KATIE GOODRICH | Assistant News Editor
Butler University’s free speech policies will undergo changes to make the policies and process clearer for students wishing to demonstrate on campus.
“Really, we don’t have any formal guidelines (on free speech) per se,” said Levester Johnson, vice president for student affairs, “besides the time, place and manner approach, which isn’t written down, and acknowledgment that we have a Speaker’s Corner.”
The Speaker’s Corner at Norris Plaza has been the designated area for demonstrations on campus since September 1995, although this information had never been published, Johnson said.
“We just had institutional knowledge of a Speaker’s Corner,” Johnson said.
Norris Plaza and the Speaker’s Stone, a statue of a book, are located at the intersection of the north, south, east and west malls. It is between Lilly and Jordan Halls. The stone is on the south side of the plaza.
There is a portion that addresses the Speaker’s Corner in the Student Handbook in Rights and Responsibilities, Section XV.
Johnson said the section’s main purpose is to provide a clear guideline for formal demonstrations. The policy is not a new piece, but now it is clearly published, Johnson said.
“Many students and community members thought it would be really neat to have a Speaker’s Corner,” Johnson said. “(Norris Plaza and the Speaker’s Stone) were placed in order to support and acknowledge that voices want to be heard here on campus.”
The Speaker’s Corner portion of the handbook was added to the 2013-2014 student handbook.
Johnson said the section was added to this year’s handbook after demonstrations had gone badly at other campuses around the country.
“(Other campuses) did not have a clear process or information about what it takes for students to gather or protest,” Johnson said. “There were some really bad reactions from the administration and law enforcement. It really causes a lot of unrest on campus. The situation escalates.”
The administration wants to make certain that demonstrations do not interfere with the academic purposes of the university, Johnson said.
“If students wanted to gather around the Star Fountain and speak their mind, we have never interfered,” Johnson said, “as long as they do not interfere with the academic mission of the institution.”
Kate Siegfried, a senior media, rhetoric and culture and gender, women and sexuality studies double major, and Colleen Quilty, a senior gender, women and sexuality studies major, said they heard about the Speaker’s Corner through word of mouth.
“It’s important not to encourage restriction of any idea or thought to a place,” Quilty said.
Although there are no formal guidelines, students interested in demonstrating can clear their event with Johnson, a dean or someone from the PuLSE Office, Johnson said.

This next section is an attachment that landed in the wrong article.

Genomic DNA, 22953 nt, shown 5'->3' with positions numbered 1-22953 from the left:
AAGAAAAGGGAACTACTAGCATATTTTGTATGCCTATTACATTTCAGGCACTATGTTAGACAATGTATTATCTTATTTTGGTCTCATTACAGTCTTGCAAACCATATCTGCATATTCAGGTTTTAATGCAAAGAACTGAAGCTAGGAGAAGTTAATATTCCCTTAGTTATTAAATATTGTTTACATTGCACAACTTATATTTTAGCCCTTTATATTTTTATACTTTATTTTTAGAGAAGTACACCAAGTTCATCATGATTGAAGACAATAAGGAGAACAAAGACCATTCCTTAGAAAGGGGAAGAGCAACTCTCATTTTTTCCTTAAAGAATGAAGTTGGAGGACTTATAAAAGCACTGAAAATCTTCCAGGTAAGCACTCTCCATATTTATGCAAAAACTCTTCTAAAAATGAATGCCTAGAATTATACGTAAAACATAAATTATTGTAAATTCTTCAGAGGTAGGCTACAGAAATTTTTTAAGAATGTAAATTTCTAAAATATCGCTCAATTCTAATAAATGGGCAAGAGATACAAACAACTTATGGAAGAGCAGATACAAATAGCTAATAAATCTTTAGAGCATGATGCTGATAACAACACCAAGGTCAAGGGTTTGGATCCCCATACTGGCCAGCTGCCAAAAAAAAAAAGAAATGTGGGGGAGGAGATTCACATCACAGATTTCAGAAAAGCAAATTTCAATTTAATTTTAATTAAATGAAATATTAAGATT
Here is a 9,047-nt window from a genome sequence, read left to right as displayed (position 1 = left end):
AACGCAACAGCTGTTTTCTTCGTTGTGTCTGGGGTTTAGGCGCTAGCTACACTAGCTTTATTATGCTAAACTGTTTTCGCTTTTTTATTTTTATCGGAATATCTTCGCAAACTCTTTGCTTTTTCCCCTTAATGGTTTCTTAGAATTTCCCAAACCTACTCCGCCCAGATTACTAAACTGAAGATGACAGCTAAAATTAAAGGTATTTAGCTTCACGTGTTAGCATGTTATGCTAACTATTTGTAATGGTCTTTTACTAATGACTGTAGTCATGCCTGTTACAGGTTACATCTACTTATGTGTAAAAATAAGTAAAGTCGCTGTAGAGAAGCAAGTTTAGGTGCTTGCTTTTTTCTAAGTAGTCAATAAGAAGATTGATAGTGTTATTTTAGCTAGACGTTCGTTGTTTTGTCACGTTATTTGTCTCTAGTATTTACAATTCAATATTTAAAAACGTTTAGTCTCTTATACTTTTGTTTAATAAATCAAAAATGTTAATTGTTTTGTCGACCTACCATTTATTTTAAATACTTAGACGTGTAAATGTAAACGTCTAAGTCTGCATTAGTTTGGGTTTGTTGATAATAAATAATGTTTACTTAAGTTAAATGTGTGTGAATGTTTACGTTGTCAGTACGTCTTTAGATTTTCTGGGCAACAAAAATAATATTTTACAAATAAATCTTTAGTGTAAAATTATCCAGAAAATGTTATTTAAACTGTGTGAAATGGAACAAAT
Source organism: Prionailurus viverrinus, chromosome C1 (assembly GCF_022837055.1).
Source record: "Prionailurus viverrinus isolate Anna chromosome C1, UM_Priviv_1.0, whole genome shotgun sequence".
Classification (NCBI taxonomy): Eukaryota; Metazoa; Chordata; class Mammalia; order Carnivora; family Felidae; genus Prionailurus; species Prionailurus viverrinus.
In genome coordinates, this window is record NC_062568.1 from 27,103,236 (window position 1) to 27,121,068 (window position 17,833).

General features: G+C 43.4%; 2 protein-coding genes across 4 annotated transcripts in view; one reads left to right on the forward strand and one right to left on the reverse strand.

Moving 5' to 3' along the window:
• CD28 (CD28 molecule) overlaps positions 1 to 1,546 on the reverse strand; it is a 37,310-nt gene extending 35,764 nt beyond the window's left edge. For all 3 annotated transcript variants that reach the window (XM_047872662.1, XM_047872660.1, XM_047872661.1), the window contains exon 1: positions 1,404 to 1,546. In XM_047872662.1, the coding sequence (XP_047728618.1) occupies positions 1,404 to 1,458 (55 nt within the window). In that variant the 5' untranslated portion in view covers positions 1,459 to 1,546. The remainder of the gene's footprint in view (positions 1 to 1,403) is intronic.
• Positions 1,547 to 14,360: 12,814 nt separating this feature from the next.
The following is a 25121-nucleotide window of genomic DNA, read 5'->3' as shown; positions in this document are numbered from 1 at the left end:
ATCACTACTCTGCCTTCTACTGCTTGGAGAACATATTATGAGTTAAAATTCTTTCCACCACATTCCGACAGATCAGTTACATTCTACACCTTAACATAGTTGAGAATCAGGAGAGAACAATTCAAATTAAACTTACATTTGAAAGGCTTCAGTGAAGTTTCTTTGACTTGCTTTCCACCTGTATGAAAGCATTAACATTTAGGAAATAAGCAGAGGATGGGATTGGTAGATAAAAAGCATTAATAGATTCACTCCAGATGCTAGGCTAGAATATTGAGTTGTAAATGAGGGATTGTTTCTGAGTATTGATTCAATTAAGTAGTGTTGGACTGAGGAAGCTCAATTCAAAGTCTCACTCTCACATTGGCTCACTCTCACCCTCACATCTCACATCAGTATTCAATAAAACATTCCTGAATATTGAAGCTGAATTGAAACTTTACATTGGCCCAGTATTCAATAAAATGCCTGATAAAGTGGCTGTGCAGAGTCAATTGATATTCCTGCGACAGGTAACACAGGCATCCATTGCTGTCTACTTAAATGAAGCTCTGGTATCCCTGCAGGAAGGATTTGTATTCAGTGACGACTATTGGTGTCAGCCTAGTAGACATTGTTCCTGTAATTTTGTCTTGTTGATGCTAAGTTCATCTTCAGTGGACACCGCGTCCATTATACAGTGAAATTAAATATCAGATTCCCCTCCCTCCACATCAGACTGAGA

“(The Speaker’s Corner section) is vague,” Siegfried said. “Vague policies are the ones that can be the scariest. It’s really wishy-washy territory.”
The policy will undergo changes as it goes through various campus organizations like the Student Affairs Committee of Faculty Senate and Student Government Association, Johnson said.
“The thought is to work with faculty, staff and students to create something that we can all agree with, something that articulates the guidelines when it comes to gathering and organizing in a collegiate environment,” Johnson said. “We want to give students and others a road map of how to express themselves without them having to check off a list.”
Whatever is established will need to be privy to majority and minority opinions, Johnson said.
“Seeing any type of policy on free speech is alarming to me because that means there is going to be some kind of regulation or restriction of it,” Siegfried said. “Free speech should inherently exist in our country.”
Quilty and Siegfried said they were concerned about what the ramifications of the Speaker’s Corner could have on campus.
“(Students) should not have to worry about speaking in a certain place,” Quilty said.
The university aims for an understanding of the speaker’s corner that everyone can agree on and clearly articulates the main points, Johnson said.
“(We want to make sure) that it’s fair and amiable for all types of parties,” Johnson said. “It will have to be dished out in an equitable type of manner.”
“It is more of a best practice than an anomaly,” Johnson said.
The main goal is to avoid situations that go wrong, Johnson said.
“We have been very fortunate where it has not been the case,” Johnson said. “We want to keep it that way.”